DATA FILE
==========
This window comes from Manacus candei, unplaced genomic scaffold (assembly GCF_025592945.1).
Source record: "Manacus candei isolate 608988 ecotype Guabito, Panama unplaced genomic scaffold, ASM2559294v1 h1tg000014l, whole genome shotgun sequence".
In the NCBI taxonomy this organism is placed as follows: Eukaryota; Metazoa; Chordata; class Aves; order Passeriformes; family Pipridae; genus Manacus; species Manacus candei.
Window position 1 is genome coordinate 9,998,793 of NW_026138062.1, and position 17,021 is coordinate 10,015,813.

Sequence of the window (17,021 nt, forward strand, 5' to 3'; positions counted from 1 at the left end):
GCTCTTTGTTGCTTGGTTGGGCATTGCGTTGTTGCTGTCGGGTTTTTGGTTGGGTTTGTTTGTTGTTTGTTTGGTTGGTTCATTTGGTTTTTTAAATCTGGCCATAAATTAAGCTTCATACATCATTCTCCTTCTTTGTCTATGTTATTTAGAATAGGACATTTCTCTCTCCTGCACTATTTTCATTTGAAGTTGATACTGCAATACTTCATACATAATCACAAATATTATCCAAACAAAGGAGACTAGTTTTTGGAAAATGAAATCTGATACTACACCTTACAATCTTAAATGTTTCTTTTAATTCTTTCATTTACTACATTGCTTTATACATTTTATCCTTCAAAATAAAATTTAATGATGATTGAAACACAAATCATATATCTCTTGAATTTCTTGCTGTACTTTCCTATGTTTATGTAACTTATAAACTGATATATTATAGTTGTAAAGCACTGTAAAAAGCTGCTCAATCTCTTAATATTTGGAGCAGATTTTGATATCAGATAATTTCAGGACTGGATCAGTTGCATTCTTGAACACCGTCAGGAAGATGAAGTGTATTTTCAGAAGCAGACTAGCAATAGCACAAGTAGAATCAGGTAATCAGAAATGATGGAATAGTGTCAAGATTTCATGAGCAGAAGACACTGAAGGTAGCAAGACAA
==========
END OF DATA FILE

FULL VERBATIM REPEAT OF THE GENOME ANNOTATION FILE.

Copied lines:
This window comes from Manacus candei, unplaced genomic scaffold (assembly GCF_025592945.1).
Source record: "Manacus candei isolate 608988 ecotype Guabito, Panama unplaced genomic scaffold, ASM2559294v1 h1tg000014l, whole genome shotgun sequence".
In the NCBI taxonomy this organism is placed as follows: Eukaryota; Metazoa; Chordata; class Aves; order Passeriformes; family Pipridae; genus Manacus; species Manacus candei.
Window position 1 is genome coordinate 9,998,793 of NW_026138062.1, and position 17,021 is coordinate 10,015,813.

Sequence of the window (17,021 nt, forward strand, 5' to 3'; positions counted from 1 at the left end):
GCTCTTTGTTGCTTGGTTGGGCATTGCGTTGTTGCTGTCGGGTTTTTGGTTGGGTTTGTTTGTTGTTTGTTTGGTTGGTTCATTTGGTTTTTTAAATCTGGCCATAAATTAAGCTTCATACATCATTCTCCTTCTTTGTCTATGTTATTTAGAATAGGACATTTCTCTCTCCTGCACTATTTTCATTTGAAGTTGATACTGCAATACTTCATACATAATCACAAATATTATCCAAACAAAGGAGACTAGTTTTTGGAAAATGAAATCTGATACTACACCTTACAATCTTAAATGTTTCTTTTAATTCTTTCATTTACTACATTGCTTTATACATTTTATCCTTCAAAATAAAATTTAATGATGATTGAAACACAAATCATATATCTCTTGAATTTCTTGCTGTACTTTCCTATGTTTATGTAACTTATAAACTGATATATTATAGTTGTAAAGCACTGTAAAAAGCTGCTCAATCTCTTAATATTTGGAGCAGATTTTGATATCAGATAATTTCAGGACTGGATCAGTTGCATTCTTGAACACCGTCAGGAAGATGAAGTGTATTTTCAGAAGCAGACTAGCAATAGCACAAGTAGAATCAGGTAATCAGAAATGATGGAATAGTGTCAAGATTTCATGAGCAGAAGACACTGAAGGTAGCAAGACAA